Seven great Scots words and their meanings
O is for Hoolet, Ishbel McFarlane

Ishbel McFarlane runs through her favourite Scots language words, ahead of her quest to find examples of them around Edinburgh

My show, O is for Hoolet, is a funny, thinky meditation on language and Scots in particular.

It’s about everything from Abaga (a Papua New Guinea language with five speakers) to Zumaya (a Cameroon language with twenty-five speakers). Compared with the 513 world languages that UNESCO lists as having fewer than 100 speakers, Scots is visible, vital and thriving with ONE AND A HALF MILLION speakers in Scotland!


Throughout August, we are going to be celebrating the written Scots around us by collecting examples of Scots use around Edinburgh. We are looking for people to take pictures of signage, cafe menus, shop names, show names – anything that visibly uses Scots. Share them on social media with the hashtag #FringeScots. It will be great to see them gathered together.

Here’s a selection of seven of my favourite Scots words that you might want to look out for!

1. Hoolet

Hoolet is a Scots word for owl. You can see it in Macbeths witches’ brew:

‘Adder’s fork and blind-worm’s sting,/ Lizard’s leg and owlet’s wing’

Do I make a brew in the show? I drink tea, does that count?

2. Haar

I was a student in Edinburgh and found the whole place historically exotic. Even the weather. Being back in Edinburgh to perform O is for Hoolet means that I will get to see and say one of my favourite thing-words – haar.

It’s the name for the cold, wet, sea mist that sweeps and smothers the city. It’s a Scots word, but it’s also used in the north east of England. We think of words ending at borders because it’s easier for us, and our category-crazy brains, but language is no respecter of boundaries.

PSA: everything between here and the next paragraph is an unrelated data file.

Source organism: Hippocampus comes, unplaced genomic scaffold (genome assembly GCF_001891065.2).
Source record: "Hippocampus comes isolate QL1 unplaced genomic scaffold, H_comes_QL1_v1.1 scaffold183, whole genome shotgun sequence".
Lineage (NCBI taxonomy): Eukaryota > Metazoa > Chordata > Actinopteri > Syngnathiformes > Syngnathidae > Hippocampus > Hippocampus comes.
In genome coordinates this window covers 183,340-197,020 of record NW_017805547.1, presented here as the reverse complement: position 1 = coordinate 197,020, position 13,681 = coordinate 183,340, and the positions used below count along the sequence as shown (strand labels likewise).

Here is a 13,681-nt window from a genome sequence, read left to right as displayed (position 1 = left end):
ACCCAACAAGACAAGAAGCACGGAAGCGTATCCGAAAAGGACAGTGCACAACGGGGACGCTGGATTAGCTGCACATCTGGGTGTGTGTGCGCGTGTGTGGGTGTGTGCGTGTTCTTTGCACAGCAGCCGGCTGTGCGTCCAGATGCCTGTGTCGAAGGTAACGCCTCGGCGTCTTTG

3. Jingso

My favourite swearword! It is a dainty alternative to ‘Jesus Christ’. My mum sometimes uses ‘Jinglin Geordies’ as an ebullient alternative – she loves to make things longer for effect. The original Jinglin Geordie was an Edinburgh goldsmith who had a jinglin purse of coins in the sixteenth century. We research our curses, motherbuckers! Bucker, of course, was a Protestant martyr in the reign of Henry VIII.

4. Tartle

That pause when you know you know someone but you can’t yet remember their name. Straight up excellent word.

5. Shauchly

Shaky, insecure, rickety. I’ve mostly heard it used for shoes though, and it’s perfect. It’s when they are worn down at the heel and they’ve lost their shoely-umph. Most of my shoes – or ‘shin’ in Scots – are shauchly.

6. Glamour

Originally used to mean an enchantment or spell – ‘the witch cast a glamour over the eyes of the minister’. It was brought into literary language, and Standard English, by Walter Scott. Scott almost literally invented Scotland.

Lucky he had the surname he did, or we might be calling this place Walterland. You can see how witchcraft comes to mean allure. For the actual jump of the meaning of glamour from the supernatural to a sort of sunglasses-and- lipstick charm we can thank the Americans. That’s right, pedants who hate to use American English – too late.

7. Twelfth

Because Hugh MacDiarmid said that since the Union of the Crowns of England and Scotland in the seventeenth century Scots has contained all of English. And how much fun is it to say that ‘lfth’.

That is a BUNCH of consonants in a row. Don’t collect this one for #FringeScots though. You’ll only confuse us.

Aug 12-29: O Is For Hoolet, Scottish Storytelling Centre, EH1 1SR, 19.00 – 20.15 / more info

Main image: Irene McFarlane